Review by Wayne Swanson •
“Let’s go for a walk.” That might sound like a pleasant invitation, but in the Spain of dictator Francisco Franco, it was often a chilling euphemism for a death sentence. During the Spanish Civil War (1936–39) and its aftermath, armed bands would round up people, take them to a remote location, and execute them for the crime of being on the wrong side of the conflict.
More than 200,000 civilians were murdered by both sides. Today, the bodies of up to 114,000 of the “disappeared” still lie in unmarked mass graves on roadsides, in ravines, in fields, and elsewhere. Memoria Perdida (Lost Memory) shines a light on these atrocities, and on the atmosphere of silence that continued long after the death of Franco in 1975.
For this well-documented book, photographer Miquel Gonzalez traveled to the sites of massacres all around Spain. The 50 photographs place readers at the scene of the crime. Each image was captured as close as possible to the same time of day and time of year as the killings. Captions identify the location and explain how many people died there.
Many of the atrocities occurred in the hours just after sunset and just before sunrise. As Gonzalez notes, “The emptiness and silence of those hours give the landscapes a certain serenity that belies the horrors which occurred there.”
The tranquility of the images allows you to imagine the scene. You see the final landscape the victims would ever see. You can almost feel a gentle breeze, hear the faint sounds of a distant community. And you can imagine the shots ringing out that would end their lives. You can also imagine the silence that followed, as well as the emptiness felt by the loved ones left behind. They were deprived of any certain knowledge of what happened, and of the closure provided by a proper burial.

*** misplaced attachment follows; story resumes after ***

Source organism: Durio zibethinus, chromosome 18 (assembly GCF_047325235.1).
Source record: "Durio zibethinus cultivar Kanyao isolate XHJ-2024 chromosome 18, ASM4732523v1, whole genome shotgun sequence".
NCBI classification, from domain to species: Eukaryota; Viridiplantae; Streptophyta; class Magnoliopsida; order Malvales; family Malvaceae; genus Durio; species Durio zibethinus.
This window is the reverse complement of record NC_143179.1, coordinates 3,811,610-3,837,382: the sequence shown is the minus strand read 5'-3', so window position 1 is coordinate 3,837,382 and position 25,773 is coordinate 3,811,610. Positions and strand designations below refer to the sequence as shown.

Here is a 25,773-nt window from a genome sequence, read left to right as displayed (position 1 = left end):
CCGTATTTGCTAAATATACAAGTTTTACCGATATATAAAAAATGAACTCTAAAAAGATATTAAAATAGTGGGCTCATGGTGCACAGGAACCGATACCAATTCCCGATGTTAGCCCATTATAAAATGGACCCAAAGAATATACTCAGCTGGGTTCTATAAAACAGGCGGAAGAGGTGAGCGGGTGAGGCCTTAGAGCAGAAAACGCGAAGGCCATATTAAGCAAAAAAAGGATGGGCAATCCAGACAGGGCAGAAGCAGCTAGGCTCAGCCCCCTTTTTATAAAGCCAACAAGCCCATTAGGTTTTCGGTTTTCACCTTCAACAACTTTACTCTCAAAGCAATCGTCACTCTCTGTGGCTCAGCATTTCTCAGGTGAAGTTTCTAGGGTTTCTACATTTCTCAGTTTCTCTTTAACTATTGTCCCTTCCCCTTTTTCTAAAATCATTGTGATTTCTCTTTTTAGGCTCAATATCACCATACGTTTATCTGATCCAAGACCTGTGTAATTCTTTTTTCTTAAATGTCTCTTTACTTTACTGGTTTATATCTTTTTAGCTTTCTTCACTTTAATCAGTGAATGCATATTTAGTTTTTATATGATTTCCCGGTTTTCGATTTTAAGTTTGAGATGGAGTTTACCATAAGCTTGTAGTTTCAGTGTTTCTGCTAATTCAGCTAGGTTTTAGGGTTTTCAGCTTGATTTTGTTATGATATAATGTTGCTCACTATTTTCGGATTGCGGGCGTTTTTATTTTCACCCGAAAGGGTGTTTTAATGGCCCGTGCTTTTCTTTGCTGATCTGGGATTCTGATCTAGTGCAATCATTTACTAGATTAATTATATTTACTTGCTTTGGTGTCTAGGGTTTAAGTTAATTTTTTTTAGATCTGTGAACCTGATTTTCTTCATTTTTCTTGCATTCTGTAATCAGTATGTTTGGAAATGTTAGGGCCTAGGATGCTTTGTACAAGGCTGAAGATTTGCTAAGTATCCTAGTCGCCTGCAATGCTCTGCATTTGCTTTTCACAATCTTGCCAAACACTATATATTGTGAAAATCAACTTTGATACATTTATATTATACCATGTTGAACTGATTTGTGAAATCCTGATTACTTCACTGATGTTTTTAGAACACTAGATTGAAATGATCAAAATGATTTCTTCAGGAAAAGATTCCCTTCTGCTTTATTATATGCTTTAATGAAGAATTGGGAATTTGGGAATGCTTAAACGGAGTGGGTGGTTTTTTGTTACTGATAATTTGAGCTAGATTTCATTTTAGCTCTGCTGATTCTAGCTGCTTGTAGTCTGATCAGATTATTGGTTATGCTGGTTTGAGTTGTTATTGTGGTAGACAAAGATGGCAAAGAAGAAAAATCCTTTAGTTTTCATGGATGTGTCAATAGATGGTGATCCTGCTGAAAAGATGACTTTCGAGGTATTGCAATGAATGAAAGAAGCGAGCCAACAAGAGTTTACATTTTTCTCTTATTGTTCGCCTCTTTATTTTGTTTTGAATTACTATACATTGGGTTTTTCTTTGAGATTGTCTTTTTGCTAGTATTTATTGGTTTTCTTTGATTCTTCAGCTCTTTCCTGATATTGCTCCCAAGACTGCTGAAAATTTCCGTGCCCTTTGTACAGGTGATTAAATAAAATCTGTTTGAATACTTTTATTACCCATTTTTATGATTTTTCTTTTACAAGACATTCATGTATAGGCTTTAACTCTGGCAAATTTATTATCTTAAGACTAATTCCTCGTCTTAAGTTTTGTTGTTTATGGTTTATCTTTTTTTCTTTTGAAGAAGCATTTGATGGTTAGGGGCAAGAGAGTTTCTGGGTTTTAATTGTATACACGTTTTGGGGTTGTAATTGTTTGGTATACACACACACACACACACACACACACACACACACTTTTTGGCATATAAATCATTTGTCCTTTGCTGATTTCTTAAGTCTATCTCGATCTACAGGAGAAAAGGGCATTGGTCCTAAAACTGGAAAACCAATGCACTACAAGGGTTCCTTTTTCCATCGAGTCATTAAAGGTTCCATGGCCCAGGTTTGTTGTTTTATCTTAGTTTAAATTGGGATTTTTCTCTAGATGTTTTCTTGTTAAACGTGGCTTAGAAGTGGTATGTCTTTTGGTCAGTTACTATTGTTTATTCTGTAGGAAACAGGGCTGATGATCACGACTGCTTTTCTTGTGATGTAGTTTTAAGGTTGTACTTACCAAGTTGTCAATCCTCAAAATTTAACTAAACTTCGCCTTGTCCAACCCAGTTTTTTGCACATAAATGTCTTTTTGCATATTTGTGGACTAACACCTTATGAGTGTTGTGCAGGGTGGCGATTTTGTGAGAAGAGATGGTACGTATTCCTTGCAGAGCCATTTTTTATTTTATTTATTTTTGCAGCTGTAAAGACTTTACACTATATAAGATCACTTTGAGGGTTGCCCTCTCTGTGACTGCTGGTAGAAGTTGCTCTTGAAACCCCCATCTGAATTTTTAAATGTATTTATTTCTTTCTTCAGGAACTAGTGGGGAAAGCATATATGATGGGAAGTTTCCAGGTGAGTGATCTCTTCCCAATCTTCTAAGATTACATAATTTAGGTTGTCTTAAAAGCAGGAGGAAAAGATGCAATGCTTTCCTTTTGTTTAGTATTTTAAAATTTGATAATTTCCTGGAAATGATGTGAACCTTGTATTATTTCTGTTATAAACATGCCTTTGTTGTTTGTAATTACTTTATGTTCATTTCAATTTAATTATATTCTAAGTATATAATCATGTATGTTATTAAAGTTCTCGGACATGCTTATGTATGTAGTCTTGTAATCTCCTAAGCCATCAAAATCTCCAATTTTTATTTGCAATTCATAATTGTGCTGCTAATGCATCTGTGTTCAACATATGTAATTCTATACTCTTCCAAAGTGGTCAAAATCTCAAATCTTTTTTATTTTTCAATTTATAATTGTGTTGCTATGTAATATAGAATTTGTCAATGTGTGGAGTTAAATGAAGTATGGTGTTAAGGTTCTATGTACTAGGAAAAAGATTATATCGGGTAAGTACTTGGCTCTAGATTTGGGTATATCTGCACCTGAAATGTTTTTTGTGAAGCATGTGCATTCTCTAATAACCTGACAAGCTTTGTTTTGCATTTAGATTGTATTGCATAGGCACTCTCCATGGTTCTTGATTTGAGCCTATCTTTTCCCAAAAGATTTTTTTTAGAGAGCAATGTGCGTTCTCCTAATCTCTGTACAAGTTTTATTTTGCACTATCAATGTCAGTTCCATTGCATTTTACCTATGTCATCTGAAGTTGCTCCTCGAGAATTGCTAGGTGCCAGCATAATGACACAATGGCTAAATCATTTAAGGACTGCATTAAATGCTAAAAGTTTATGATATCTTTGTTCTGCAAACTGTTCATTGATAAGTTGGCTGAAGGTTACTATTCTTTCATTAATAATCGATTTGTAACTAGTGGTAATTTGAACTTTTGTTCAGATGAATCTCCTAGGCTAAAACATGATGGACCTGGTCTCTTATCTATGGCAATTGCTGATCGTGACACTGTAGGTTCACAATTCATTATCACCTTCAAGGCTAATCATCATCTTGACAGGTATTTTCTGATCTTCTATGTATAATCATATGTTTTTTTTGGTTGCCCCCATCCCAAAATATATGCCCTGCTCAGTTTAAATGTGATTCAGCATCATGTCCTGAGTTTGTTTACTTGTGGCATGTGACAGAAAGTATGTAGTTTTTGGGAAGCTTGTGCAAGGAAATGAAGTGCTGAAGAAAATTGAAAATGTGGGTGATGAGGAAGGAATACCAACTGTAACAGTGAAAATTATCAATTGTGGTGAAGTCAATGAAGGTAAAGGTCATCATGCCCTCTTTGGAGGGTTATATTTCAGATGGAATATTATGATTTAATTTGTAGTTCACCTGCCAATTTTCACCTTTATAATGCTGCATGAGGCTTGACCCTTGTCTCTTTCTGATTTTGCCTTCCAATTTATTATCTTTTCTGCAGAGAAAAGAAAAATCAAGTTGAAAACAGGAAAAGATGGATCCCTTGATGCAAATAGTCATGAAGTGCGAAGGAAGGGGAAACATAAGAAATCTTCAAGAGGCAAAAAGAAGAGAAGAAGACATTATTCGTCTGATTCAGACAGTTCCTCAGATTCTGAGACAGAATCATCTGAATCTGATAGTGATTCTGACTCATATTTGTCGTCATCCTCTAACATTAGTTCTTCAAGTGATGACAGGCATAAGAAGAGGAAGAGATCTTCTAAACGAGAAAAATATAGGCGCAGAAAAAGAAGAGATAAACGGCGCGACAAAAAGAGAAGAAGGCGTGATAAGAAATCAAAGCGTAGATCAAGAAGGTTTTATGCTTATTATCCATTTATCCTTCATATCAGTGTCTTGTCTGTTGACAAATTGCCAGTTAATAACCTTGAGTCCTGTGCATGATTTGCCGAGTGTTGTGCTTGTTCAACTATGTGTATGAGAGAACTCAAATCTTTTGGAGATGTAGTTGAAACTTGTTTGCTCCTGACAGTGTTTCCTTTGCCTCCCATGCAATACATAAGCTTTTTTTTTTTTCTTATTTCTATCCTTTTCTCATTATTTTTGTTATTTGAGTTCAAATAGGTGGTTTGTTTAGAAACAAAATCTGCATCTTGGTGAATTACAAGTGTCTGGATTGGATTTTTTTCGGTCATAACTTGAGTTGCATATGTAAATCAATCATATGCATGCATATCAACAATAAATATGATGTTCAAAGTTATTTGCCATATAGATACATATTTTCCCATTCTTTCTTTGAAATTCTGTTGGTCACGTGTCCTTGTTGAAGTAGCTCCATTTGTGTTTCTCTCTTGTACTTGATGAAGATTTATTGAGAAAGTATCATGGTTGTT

Some sites appear to be just as they were at the time of the atrocities. Others have been encroached upon by highways and new construction. You can imagine the people and cars passing by every day, heedless to the violence that transpired years ago. Many other sites have been lost forever to development and the ravages of time.
Gonzalez records atrocities committed by Republican as well as Nationalist supporters, making the book not just an indictment of the Franco regime, but of the broader fog of war.
In her closing essay, Spanish novelist and historian Verena Boos calls the book “a challenge to the amnesia of Spanish society.” The photographs “capture with respect and discretion the silence that reigns in the space between death and life, past and future, violence and, hopefully someday, justice.”
The understated images in Memoria Perdida are a fitting requiem for the unheralded victims of the Spanish Civil War and the Franco dictatorship.
Miquel Gonzalez, Memoria Perdida
Photographer: Miquel Gonzalez, born Barcelona, Spain, resides Alkmaar, Netherlands
Publisher: Ipso Factor Publishers, Netherlands, copyright 2018
Essays: Miquel Gonzalez, Verena Boos
Text: Spanish, English
Hardcover book, sewn binding, full-color photographs, index, list of plates, bibliography, printed in Netherlands
Photobook designer: Peter Jonker